Kentucky politics tend to be pretty freakin' embarrassing, as my post earlier in the month illustrates. Well, believe it or not, things are getting even stupider 1 around here as election day looms. Jack Conway, the state attorney general and senatorial candidate, is floundering in the polls against Tea Party whackaloon Rand Paul and is now trying to rally the religious vote to his cause. In addition to the nonsense we discussed a couple of weeks ago, he's now spewing out ads like this:
Don't get me wrong - I've no love of Rand Paul and there's plenty of reasons not to vote for him, but what the hell kind of political ad is that? The clear message is that anyone who isn't a jumping-up-and-down, bible-in-each-hand Christian isn't fit for office. It may as well just say "don't vote for this guy, he might not be Christian". Frankly, that's an unwritten rule here in Kentucky anyway, but to actually hear it spoken aloud on the TV ad endorsed by the candidate himself boggles the mind.
In any event, the Conway ad started run about a week or so ago. Rand Paul's campaign complained about it publicly, arguing that the claims in the ad were specious to begin with and substantially meaningless in any event. After all, why should a candidate's personal religious convictions be a factor in a political campaign? For about two days I wondered if Paul would actually manage to articulate some kind of message other than the "government action and oversight bad, unregulated markets good" quasi-libertarianism that he's been campaigning on for the last year. Maybe, just maybe, he's show himself to be something more than a conservative-in-libertarian's-clothing. Perhaps he'd have a modicum of nuance somewhere in his political style.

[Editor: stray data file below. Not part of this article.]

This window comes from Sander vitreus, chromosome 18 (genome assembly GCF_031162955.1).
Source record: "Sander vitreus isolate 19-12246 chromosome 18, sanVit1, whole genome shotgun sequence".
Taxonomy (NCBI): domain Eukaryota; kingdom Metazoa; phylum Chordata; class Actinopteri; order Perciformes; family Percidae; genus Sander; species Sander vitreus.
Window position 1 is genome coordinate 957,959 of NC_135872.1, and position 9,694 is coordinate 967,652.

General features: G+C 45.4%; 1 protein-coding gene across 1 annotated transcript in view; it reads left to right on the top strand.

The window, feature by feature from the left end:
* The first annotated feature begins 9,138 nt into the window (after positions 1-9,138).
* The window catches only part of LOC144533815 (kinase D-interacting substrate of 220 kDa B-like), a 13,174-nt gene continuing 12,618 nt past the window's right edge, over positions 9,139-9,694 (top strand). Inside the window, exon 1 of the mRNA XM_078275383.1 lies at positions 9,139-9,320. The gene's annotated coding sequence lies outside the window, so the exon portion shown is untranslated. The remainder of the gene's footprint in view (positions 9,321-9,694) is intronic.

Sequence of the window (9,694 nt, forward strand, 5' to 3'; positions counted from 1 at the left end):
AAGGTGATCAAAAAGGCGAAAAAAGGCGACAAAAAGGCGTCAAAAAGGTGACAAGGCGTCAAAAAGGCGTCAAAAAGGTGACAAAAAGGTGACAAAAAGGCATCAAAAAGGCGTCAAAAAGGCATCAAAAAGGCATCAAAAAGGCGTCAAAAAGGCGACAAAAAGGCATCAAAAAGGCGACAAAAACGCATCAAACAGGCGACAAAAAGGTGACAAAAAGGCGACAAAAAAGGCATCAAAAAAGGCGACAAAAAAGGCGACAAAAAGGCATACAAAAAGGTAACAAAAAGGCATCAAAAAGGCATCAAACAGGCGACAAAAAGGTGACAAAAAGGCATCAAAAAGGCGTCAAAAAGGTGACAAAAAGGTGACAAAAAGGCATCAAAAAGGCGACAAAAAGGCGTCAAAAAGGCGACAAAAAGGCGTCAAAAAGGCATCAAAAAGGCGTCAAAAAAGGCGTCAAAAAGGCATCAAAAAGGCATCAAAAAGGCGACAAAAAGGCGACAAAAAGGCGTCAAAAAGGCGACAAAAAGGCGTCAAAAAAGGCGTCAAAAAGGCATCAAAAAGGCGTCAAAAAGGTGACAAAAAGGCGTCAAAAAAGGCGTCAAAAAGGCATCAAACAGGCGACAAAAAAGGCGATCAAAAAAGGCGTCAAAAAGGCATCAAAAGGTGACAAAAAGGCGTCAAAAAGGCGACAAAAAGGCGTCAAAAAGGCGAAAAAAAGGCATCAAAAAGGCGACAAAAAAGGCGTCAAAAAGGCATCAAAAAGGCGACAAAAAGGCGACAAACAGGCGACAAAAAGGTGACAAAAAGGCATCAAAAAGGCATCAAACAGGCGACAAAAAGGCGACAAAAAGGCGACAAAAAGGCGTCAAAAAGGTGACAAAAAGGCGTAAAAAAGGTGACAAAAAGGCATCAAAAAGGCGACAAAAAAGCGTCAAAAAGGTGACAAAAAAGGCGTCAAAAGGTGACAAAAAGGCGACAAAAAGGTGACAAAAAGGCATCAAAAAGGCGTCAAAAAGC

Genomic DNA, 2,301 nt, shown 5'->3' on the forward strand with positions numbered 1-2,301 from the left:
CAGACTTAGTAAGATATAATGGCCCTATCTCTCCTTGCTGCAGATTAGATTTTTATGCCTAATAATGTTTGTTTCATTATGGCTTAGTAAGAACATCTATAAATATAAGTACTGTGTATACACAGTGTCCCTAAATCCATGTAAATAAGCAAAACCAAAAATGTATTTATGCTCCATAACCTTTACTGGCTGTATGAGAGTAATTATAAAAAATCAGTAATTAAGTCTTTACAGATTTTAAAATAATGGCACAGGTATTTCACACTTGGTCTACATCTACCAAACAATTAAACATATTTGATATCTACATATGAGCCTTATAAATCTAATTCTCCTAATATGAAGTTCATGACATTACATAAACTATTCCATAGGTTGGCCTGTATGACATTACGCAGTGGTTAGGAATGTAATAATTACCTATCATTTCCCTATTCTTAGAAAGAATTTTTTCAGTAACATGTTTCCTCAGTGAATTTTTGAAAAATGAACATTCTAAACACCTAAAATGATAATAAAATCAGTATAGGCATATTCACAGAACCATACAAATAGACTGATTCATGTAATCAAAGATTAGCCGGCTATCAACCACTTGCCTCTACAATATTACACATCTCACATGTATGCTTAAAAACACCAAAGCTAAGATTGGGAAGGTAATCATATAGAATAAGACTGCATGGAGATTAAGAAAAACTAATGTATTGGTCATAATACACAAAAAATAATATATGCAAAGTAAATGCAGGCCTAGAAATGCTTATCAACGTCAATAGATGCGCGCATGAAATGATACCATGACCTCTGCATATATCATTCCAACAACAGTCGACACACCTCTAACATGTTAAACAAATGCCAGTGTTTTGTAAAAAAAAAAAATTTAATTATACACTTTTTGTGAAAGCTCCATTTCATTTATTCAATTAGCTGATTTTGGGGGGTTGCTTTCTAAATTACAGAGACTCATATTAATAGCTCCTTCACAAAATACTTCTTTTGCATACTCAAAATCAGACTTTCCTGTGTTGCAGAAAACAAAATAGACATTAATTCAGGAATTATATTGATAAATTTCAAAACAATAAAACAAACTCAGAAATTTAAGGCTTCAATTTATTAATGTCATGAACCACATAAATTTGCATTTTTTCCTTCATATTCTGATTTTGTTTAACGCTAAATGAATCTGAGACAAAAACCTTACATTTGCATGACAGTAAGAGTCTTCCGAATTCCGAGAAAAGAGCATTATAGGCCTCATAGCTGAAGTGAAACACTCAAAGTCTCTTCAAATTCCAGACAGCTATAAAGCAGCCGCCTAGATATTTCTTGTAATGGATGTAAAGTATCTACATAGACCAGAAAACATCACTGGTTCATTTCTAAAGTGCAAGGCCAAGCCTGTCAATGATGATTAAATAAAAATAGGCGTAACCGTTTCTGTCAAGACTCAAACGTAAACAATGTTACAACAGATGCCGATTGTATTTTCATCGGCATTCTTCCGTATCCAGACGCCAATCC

Wow. I have a feeling that before this race is over Paul and Conway will get into a fistfight over who gets to bow down and kiss Al Mohler's feet.2
The worst part is how seriously the local media seems to be taking all of this. It's been all over the TV news and the Courier-Journal for days. Paul's reaction to (and Conway's defense of) the Aqua Buddha ad even dominated most of the coverage of their recent debate. How did this become so important? What kind of bizarro world are we living in?
Let's step back and think about this. We're in the midst of a crucial midterm election cycle that may help to decide the role and scope of the federal government for years to come...and these two are having a slap fight over who's the most Christian. That's freakin' fantastic. What role should the government have in healthcare? How about in the regulation of the financial system? What, if any, regulation is the federal government likely to enact in order to deal with greenhouse gas emissions?
Apparently none of that matters, because all these two nimrods seem to want to talk about is how religious they are. I'll be at the polls to cast my ballot on election day, but I'm sure as hell not voting for either of these guys.
1.) Wow, apparently "stupider" is actually a word.
2.) Al Mohler is the leader of the Southern Baptist Theological Seminary. He's a super hardcore fundagelical who recently made the national news for decrying yoga as "dangerous to Christians".